Why isn't marijuana a bigger part of the Presidential Debate?

Here’s a map of states where its legal for medical reasons.

Then you’ve got Colorado, Oregon, Alaska and D.C. as full-on legal.

That’s half having marijuana conditionally and nearly a tenth with few conditions.

Why aren’t we talking about this?

Not sure but I was a young teenager in California when pot was de-criminalized IIRC in 1976. It’s been pretty much a non issue since.

All the Repubs (assumedly) want to have it banned, the 2 D candidates have no problem with the current course of things. Given that we’re in primary season, there’s nothing to debate… yet.

I’m pretty sure Bernie wants it removed from the federal drug schedules, which would leave it entirely up to the states.

And Washington.

It came up during one of the early Dem debates. IIRC, Bernie wants to decriminalize it at the Federal level. Hillary wants to reschedule it, allow the current State experiments with decriminalization to go ahead and see how that goes.

I imagine it hasn’t gotten much play simply because, as a practical matter, their positions basically boil down to the same thing. Bernie is unlikely to get a decriminalization bill through Congress, so he’d end up on basically the same course as Hillary’s proposal.

The General election will probably be different though. It seems likely that whomever wins the nominations, the Republican will be in favour of the Feds cracking down on State-level experiments with decriminalization*, and the Dem will want to allow them to continue. Since not cracking down on state-regulated marijuana producers was an executive decision by the Obama admin, the results of the Presidential election will determine if they can go forward or not, regardless of what happens in Congress.

*(Cruz seems to be the only exception, Bush, Kaisch and Rubio have all said they’d crack down on States with legalization laws. So far as I can tell, Trump seems to give different answers in different places, so put him down as a maybe)

But maybe not. The general electorate is much less hostile to legalization than self-identified Republicans, so I wouldn’t be super surprised if Rubio/Bush/Kaisch/Trump were to shift their position once they locked down the nomination.

And also, its just not that important an issue to most people compared to health care, foreign policy, minimum wage, abortion, guns etc etc etc.

It almost seems like just a procedural change - do we allow it openly, or do we just keep on keepin’ on with our current distribution networks?

(Of course, don’t try telling that to the people who have been entangled in the machinery of the system over it.)

Is the legal stuff even fun? I mean, when I was a young-un half the fun was that it was illegal. :slight_smile:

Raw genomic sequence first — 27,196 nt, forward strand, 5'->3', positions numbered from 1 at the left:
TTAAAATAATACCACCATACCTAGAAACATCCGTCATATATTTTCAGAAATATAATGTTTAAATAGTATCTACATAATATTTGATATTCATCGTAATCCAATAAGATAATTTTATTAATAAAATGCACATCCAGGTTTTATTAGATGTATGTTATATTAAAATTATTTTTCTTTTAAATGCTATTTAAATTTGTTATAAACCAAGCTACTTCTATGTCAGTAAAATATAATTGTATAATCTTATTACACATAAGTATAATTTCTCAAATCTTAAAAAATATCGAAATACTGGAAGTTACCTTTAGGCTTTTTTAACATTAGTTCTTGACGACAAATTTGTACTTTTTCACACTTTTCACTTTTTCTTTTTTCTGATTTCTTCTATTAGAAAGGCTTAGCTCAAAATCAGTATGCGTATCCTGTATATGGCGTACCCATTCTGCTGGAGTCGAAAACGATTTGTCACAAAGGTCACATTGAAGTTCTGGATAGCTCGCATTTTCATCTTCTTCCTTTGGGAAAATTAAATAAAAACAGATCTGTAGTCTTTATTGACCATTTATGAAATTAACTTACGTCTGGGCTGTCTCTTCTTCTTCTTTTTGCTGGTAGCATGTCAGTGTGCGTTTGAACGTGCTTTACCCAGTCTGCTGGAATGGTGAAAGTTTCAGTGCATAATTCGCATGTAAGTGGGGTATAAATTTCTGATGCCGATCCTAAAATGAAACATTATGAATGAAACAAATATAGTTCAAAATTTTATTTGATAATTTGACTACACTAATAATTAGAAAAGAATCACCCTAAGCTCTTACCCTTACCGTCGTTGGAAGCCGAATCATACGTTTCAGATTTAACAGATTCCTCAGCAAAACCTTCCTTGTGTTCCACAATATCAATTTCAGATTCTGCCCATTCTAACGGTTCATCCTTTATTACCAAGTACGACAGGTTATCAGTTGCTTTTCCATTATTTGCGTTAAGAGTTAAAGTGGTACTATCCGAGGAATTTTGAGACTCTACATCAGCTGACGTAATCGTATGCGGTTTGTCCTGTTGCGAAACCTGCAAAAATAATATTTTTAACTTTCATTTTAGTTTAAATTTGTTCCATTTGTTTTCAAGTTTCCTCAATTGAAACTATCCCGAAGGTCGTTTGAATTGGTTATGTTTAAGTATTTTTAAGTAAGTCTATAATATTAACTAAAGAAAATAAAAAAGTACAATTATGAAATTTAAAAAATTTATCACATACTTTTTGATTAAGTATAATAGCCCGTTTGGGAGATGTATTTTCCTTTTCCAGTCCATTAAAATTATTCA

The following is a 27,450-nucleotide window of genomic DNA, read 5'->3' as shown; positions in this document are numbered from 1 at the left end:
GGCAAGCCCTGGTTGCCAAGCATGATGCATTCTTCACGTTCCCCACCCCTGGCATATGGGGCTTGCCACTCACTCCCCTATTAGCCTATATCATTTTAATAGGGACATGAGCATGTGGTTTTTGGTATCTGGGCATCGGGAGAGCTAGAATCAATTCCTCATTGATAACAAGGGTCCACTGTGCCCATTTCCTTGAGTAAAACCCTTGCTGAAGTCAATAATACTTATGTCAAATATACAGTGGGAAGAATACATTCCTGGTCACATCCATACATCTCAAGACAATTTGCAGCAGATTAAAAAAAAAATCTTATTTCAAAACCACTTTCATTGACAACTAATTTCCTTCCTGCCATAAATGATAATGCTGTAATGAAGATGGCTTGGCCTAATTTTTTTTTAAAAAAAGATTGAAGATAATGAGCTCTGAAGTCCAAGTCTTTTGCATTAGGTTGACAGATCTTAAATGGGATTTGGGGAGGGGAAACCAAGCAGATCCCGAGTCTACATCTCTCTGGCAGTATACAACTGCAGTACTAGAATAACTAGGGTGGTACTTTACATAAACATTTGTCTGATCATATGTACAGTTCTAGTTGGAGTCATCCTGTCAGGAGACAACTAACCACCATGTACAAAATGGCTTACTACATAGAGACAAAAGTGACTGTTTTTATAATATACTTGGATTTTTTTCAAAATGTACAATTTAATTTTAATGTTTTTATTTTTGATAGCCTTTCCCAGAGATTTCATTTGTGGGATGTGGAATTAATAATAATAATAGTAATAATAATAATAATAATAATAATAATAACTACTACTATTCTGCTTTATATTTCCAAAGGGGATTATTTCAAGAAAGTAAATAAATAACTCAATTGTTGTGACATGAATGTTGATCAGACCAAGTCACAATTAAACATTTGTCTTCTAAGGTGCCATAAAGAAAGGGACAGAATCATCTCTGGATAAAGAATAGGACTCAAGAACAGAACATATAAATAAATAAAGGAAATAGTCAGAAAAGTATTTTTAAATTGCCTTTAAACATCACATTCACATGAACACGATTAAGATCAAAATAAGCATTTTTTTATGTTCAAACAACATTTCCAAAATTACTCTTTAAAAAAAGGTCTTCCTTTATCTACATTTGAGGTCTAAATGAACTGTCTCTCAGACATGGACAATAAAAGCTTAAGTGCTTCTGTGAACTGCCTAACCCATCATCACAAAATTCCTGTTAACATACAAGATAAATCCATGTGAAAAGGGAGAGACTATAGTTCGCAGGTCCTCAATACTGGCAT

Have you listened to some of these candidates? I think marijuana has played a big part already. It’s the best explanation for Ben Carson I can think of.

This is what I would say. It’s not a very important issue compared to other things.

Nitpick: Subjective case: “… whoever wins the nominations …”

Because progress is being made without the federal government’s input. Whether or not it is rescheduled or decriminalized or the status quo is maintained, state nullification has once again made federal government policy largely irrelevant in states that see a better solution.

You might think that based on the typical law and order theme but it’s not so. State’s rights is a big theme in the party, too. Opposing legalization but thinking it’s a state decision wasn’t an uncommon position in the wider field. Some support medical marijuana but not recreational. Bush even acknowledged he’d smoked marijuana in high school during the Colorado debate. Jeb inhaled. :smiley:

There’s room to debate. They already did. I assume they dropped it because none of them see an advantage in pressing the differences.

Not really. Any President could order the DEA to enforce all marijuana laws and the states can do nothing.
Remember, federal law overrides state law.

They could order it all they want. The DEA would be unable to perform this, and would likely come up against local resistance in some cases.

Remember, there are practical aspects of power and how it is used. Drug law enforcement in nullifying states would be impossible without the use of real-deal totalitarian methods.

I think most candidates want to leave it as a state by state issue. Although, I still think it can be a decent little cash calf for federal. Asking the whole country to accept regulated marijuana may be easier than something like SSM, especially if some monetary benefit can come from it.

Tell that to the “Kettle Falls Five” who got prosecuted by the Feds even in a state that has legalized both medical and recreational cannabis. The feds said that the state laws didn’t matter as it remains illegal at the federal level.


Speak for yourself. It’s the only thing that makes the debates bearable for me…

The exception that proves the rule. There is simply not enough DEA resources to shut down marijuana operations in any state that has legalized it. That’s why there has been no crackdown.

It does not matter what the Feds say, because they are not all powerful. There are practical limits to their power.

I dunno, maybe Jeb?? should have tried campaigning stoned, he probably would not have done any worse.